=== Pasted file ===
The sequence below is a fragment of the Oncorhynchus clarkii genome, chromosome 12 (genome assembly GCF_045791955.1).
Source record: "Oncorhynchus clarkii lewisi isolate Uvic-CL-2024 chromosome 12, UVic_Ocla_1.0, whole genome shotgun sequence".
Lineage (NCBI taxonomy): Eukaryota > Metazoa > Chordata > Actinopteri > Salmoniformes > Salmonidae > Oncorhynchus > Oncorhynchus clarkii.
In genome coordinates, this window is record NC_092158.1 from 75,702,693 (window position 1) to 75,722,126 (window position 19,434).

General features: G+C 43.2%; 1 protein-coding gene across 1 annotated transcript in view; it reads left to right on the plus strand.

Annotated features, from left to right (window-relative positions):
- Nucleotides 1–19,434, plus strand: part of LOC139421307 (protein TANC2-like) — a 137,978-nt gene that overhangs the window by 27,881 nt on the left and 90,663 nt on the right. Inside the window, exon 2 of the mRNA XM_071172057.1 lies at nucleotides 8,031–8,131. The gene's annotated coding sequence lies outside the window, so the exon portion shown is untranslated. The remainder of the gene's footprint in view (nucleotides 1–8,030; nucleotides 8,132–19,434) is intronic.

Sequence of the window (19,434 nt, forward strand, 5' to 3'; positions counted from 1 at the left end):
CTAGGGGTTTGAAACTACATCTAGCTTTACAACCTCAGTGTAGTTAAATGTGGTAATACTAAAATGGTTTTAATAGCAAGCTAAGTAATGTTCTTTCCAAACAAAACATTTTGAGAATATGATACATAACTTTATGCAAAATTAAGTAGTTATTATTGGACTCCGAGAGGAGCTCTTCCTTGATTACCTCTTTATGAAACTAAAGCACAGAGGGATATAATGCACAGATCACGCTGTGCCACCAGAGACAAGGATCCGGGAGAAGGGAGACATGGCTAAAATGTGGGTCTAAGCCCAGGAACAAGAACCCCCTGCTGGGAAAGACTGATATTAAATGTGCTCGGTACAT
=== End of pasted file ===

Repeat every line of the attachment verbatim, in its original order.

The sequence below is a fragment of the Oncorhynchus clarkii genome, chromosome 12 (genome assembly GCF_045791955.1).
Source record: "Oncorhynchus clarkii lewisi isolate Uvic-CL-2024 chromosome 12, UVic_Ocla_1.0, whole genome shotgun sequence".
Lineage (NCBI taxonomy): Eukaryota > Metazoa > Chordata > Actinopteri > Salmoniformes > Salmonidae > Oncorhynchus > Oncorhynchus clarkii.
In genome coordinates, this window is record NC_092158.1 from 75,702,693 (window position 1) to 75,722,126 (window position 19,434).

General features: G+C 43.2%; 1 protein-coding gene across 1 annotated transcript in view; it reads left to right on the plus strand.

Annotated features, from left to right (window-relative positions):
- Nucleotides 1–19,434, plus strand: part of LOC139421307 (protein TANC2-like) — a 137,978-nt gene that overhangs the window by 27,881 nt on the left and 90,663 nt on the right. Inside the window, exon 2 of the mRNA XM_071172057.1 lies at nucleotides 8,031–8,131. The gene's annotated coding sequence lies outside the window, so the exon portion shown is untranslated. The remainder of the gene's footprint in view (nucleotides 1–8,030; nucleotides 8,132–19,434) is intronic.

Sequence of the window (19,434 nt, forward strand, 5' to 3'; positions counted from 1 at the left end):
CTAGGGGTTTGAAACTACATCTAGCTTTACAACCTCAGTGTAGTTAAATGTGGTAATACTAAAATGGTTTTAATAGCAAGCTAAGTAATGTTCTTTCCAAACAAAACATTTTGAGAATATGATACATAACTTTATGCAAAATTAAGTAGTTATTATTGGACTCCGAGAGGAGCTCTTCCTTGATTACCTCTTTATGAAACTAAAGCACAGAGGGATATAATGCACAGATCACGCTGTGCCACCAGAGACAAGGATCCGGGAGAAGGGAGACATGGCTAAAATGTGGGTCTAAGCCCAGGAACAAGAACCCCCTGCTGGGAAAGACTGATATTAAATGTGCTCGGTACAT